Messiaen magic meets an ode to misery at Townsville’s annual classical extravaganza.
Quartet for the End of Time
Beethoven arr LisztSymphony No 9 in D minor (Finale)
Strauss arr Ledger Four Last Songs
Townsville Civic Theatre, July 29
It is a progressive festival that kicks off with a work as spiritually and musically complex as Quartet for the End of Time.But the message and intent of such an opening statement is clear: Messiaen’s masterpiece serves as an emblem for the triumph of chamber music. He composed and premiered it in 1941 as a prisoner of war in a German camp – where it must have felt as though time had stopped – and played the piano part on a rickety instrument with missing keys while internees and their captors huddled together, transfixed. It is arguably the most profound and arresting meditation in music on God and the apocalypse.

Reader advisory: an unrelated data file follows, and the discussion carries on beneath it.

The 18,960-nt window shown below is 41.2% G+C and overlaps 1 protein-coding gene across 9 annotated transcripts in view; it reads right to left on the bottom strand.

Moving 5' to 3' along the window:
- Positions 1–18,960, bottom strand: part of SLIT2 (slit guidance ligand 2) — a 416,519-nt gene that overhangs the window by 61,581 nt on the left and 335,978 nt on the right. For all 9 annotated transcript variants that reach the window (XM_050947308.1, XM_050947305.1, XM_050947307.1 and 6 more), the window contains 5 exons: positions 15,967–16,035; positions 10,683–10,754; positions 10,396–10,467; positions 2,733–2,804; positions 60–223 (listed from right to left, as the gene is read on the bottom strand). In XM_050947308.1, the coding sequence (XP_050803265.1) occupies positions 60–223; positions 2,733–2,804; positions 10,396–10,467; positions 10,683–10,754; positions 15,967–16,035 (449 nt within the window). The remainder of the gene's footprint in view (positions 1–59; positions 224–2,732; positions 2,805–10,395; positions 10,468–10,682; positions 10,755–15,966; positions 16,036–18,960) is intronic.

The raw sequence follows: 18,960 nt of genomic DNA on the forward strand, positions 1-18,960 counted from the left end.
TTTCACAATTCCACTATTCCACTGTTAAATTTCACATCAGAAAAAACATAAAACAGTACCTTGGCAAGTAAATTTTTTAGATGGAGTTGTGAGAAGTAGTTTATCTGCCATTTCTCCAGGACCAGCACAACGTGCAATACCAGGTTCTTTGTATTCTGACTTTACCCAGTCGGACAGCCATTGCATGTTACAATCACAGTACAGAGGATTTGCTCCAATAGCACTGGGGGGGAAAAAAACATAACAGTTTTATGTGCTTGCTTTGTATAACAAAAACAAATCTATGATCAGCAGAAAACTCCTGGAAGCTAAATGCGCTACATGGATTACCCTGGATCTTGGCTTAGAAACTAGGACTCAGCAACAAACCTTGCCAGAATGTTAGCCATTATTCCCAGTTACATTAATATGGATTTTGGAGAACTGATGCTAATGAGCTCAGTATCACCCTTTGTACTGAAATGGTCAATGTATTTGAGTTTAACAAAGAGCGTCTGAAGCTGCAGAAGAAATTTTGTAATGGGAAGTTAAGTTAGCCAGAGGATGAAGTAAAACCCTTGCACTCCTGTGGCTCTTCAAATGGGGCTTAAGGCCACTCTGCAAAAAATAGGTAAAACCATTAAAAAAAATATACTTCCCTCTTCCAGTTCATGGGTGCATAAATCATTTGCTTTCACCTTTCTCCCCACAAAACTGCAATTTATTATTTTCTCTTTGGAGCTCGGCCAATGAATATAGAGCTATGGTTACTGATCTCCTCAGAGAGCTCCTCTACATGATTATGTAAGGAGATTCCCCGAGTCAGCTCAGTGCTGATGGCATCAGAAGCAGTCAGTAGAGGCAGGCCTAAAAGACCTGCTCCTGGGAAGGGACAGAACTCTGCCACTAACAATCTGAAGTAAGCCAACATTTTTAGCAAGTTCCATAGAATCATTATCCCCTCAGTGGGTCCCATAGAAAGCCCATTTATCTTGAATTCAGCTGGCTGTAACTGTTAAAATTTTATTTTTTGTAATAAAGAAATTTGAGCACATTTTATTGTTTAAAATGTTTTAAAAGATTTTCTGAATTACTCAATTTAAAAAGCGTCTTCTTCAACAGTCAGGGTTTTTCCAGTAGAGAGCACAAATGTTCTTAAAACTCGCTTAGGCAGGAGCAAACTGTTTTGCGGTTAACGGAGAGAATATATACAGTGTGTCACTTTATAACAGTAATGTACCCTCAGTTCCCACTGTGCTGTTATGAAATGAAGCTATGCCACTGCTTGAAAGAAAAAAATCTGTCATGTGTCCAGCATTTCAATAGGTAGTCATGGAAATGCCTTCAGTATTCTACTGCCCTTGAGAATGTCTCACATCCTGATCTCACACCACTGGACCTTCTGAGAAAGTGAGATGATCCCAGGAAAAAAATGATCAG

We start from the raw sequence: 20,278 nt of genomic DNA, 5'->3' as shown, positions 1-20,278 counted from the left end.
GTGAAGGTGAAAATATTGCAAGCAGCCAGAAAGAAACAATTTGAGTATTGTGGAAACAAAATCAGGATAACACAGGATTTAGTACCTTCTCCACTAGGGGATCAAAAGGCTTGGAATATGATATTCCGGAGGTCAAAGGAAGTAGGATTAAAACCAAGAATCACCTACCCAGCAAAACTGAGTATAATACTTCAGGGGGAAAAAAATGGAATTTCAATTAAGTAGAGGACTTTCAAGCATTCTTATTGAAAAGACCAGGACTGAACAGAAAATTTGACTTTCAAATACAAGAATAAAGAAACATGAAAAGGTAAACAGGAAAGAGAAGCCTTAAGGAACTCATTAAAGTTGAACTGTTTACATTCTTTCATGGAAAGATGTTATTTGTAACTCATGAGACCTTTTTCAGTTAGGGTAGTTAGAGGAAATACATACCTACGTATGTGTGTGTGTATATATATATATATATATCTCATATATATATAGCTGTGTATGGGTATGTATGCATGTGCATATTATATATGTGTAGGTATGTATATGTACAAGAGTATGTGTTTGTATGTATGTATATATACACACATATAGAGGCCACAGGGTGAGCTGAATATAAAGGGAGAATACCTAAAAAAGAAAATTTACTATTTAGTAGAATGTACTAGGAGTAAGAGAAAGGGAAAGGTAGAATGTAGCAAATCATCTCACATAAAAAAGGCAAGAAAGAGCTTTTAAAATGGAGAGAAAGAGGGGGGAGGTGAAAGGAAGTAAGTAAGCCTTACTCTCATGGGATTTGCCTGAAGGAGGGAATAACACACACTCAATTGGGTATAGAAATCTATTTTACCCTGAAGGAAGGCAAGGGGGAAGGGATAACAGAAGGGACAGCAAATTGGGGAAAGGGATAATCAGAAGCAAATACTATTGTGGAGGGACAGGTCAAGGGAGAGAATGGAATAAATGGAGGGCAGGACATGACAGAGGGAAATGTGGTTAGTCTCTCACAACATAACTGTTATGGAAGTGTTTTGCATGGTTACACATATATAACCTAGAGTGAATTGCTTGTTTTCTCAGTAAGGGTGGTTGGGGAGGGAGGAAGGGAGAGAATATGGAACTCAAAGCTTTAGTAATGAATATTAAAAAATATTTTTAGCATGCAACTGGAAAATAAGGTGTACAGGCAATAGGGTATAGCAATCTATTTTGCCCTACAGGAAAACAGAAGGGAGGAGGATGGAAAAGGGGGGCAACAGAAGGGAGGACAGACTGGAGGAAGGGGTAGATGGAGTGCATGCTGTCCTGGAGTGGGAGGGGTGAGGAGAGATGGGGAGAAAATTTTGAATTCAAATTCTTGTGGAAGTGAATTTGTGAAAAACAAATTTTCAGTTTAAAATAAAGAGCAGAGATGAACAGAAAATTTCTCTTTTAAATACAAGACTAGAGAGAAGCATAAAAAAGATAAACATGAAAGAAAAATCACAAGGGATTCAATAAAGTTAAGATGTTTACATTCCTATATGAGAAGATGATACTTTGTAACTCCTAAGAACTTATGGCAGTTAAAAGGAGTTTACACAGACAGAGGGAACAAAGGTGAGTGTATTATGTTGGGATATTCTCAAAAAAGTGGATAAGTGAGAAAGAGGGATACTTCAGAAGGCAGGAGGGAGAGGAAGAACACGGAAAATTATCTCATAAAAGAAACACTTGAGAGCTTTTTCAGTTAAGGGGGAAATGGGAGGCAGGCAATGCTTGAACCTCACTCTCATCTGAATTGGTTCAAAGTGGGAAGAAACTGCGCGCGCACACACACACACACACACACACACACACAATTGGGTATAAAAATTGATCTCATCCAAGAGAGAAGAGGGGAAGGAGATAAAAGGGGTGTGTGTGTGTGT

For its opening act, the Australian Festival of Chamber Music drew together four musicians of astonishing virtuosity and discipline. Michael Collins’ extended clarinet solo, the Abyssmovement, demonstrated his edge-of-your-seat dynamic and breath control: long-held crescendos swelling from nothingness into full strength. The clarinetist, who has previously worked with Messiaen on...